By Brendon DeSimone
After having toured thousands of homes over 10 years of selling real estate, there are certain things I look for immediately when assessing a property. In general, I’m looking for qualities that will help the home sell quickly — or warning signs it may be a tough sell.
Whether the property is in New York, New Haven or Nevada, here are 5 things I look for when evaluating a property. Keep in mind that these days, first impressions — a real estate agent's as well as those of buyers and sellers — are often formed online.
When I see a new listing hit the market, the first thing I consider is its location. I know that if the property is on a prime block in a good neighborhood, it will automatically get a lot of credibility and attention from potential buyers. Conversely, if it’s on a bad block, or even a so-so, or good block in an undesirable neighborhood, it’s going to be a tough sell.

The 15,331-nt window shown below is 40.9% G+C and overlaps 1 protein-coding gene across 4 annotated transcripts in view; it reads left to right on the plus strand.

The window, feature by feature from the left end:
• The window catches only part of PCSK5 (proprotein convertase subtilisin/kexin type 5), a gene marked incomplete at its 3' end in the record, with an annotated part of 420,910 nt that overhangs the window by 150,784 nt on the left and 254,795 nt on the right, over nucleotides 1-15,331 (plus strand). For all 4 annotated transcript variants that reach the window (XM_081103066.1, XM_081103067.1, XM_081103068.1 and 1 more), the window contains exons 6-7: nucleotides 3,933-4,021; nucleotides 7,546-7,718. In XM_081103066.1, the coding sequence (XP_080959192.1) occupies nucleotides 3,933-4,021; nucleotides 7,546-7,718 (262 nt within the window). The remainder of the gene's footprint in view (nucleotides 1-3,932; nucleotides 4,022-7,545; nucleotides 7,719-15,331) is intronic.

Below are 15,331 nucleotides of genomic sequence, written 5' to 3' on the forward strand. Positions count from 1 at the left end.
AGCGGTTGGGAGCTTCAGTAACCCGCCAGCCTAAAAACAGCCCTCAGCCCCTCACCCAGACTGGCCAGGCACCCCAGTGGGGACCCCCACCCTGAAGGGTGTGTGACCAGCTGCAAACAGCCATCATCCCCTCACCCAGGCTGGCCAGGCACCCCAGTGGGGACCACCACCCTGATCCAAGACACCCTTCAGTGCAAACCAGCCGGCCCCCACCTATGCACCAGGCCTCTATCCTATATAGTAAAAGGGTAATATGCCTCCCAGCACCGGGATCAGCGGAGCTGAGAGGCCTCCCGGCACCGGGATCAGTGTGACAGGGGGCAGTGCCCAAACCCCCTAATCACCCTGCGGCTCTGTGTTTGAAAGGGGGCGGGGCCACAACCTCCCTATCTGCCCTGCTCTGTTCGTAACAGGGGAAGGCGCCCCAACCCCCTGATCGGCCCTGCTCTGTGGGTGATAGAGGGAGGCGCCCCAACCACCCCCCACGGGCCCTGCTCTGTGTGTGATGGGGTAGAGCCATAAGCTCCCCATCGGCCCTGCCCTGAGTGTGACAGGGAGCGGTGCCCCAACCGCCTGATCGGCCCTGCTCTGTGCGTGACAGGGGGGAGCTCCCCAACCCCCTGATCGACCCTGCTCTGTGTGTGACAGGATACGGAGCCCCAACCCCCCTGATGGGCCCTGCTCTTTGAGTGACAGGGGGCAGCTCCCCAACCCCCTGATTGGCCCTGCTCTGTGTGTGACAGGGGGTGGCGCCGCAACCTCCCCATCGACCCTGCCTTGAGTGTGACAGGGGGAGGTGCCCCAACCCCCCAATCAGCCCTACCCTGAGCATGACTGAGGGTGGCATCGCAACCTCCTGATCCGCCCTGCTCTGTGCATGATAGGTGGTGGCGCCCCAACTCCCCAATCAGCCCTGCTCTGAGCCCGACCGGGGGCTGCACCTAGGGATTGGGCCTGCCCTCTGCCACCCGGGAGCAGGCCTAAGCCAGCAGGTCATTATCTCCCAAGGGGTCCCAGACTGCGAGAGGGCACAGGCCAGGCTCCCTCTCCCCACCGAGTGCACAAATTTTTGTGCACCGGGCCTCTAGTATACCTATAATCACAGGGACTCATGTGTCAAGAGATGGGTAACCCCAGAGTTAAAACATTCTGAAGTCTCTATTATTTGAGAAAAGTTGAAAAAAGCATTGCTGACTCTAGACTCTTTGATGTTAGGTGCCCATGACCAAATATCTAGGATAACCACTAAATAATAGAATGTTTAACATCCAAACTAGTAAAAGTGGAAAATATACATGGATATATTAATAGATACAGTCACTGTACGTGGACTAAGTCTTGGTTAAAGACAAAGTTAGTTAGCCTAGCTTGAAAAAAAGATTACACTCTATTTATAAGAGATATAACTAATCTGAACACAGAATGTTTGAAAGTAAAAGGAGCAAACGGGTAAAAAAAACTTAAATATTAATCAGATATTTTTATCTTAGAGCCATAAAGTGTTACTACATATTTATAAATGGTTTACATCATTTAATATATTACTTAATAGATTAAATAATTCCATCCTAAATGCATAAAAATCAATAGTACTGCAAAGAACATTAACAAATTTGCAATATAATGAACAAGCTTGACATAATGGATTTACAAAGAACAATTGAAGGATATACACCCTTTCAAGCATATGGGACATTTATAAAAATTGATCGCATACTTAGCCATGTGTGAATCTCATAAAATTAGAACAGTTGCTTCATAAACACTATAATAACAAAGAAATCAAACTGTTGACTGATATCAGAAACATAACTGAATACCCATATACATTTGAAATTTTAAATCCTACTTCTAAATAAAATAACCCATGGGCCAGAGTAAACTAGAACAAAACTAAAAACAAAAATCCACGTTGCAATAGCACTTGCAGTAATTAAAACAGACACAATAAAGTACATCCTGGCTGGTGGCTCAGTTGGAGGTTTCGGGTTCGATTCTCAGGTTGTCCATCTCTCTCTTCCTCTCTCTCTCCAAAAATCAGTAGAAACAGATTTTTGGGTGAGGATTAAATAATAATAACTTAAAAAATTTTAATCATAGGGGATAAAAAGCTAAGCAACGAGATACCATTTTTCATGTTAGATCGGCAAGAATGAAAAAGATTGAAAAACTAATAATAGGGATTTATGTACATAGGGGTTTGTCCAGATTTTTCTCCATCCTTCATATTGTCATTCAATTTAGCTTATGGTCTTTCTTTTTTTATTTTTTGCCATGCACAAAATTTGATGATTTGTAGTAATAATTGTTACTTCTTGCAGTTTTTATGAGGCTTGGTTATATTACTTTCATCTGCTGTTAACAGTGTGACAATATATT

2. Period charm
The next thing I consider is if the property was built during a historic or earlier time period and if so, if it evokes the charm and style of its era. In San Francisco, for instance, you’ve got lots of peaked roof Victorians. In Los Angeles, there are mid-century modern-style homes. And in New York City, brownstones continue to be desirable.
Many buyers will pay more for a property with Old World charm and a type of construction that isn’t done anymore. It’s just not possible to rebuild in, say, the Art Deco or Victorian style, and expect the rebuild to have the same desirability as the original. Bottom line; If you own a piece of history, it will always hold more value than another property that lacks period character or charm, even if the historic property isn’t in the best condition.
3. Curb appeal and first impressions
Curb appeal, in the form of landscaping, the front door, and a front-yard flower garden, used to be the first impression most people had of a home for sale. Nowadays, many people get their first impressions of a home through a property listing or an email from their real estate agent. They may take a virtual tour of every room in the house, look up the sales or permit history, or even Google the seller before setting foot inside the home. And so, curb appeal has gone online, in a sense.